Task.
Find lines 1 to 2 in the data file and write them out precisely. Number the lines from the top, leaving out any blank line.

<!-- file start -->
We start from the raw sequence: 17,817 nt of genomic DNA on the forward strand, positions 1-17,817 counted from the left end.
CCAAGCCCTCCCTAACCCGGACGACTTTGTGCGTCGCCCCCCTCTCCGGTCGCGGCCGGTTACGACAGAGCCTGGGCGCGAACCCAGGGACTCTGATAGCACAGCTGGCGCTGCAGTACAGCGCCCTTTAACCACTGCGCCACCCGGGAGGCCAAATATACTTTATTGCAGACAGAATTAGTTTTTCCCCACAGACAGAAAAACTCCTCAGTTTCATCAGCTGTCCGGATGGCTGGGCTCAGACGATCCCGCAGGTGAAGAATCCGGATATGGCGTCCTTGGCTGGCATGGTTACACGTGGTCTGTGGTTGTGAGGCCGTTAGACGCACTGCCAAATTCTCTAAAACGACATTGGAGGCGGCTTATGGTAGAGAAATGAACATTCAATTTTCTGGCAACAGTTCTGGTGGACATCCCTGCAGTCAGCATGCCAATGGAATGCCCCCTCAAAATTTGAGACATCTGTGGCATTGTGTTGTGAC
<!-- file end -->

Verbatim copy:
We start from the raw sequence: 17,817 nt of genomic DNA on the forward strand, positions 1-17,817 counted from the left end.
CCAAGCCCTCCCTAACCCGGACGACTTTGTGCGTCGCCCCCCTCTCCGGTCGCGGCCGGTTACGACAGAGCCTGGGCGCGAACCCAGGGACTCTGATAGCACAGCTGGCGCTGCAGTACAGCGCCCTTTAACCACTGCGCCACCCGGGAGGCCAAATATACTTTATTGCAGACAGAATTAGTTTTTCCCCACAGACAGAAAAACTCCTCAGTTTCATCAGCTGTCCGGATGGCTGGGCTCAGACGATCCCGCAGGTGAAGAATCCGGATATGGCGTCCTTGGCTGGCATGGTTACACGTGGTCTGTGGTTGTGAGGCCGTTAGACGCACTGCCAAATTCTCTAAAACGACATTGGAGGCGGCTTATGGTAGAGAAATGAACATTCAATTTTCTGGCAACAGTTCTGGTGGACATCCCTGCAGTCAGCATGCCAATGGAATGCCCCCTCAAAATTTGAGACATCTGTGGCATTGTGTTGTGAC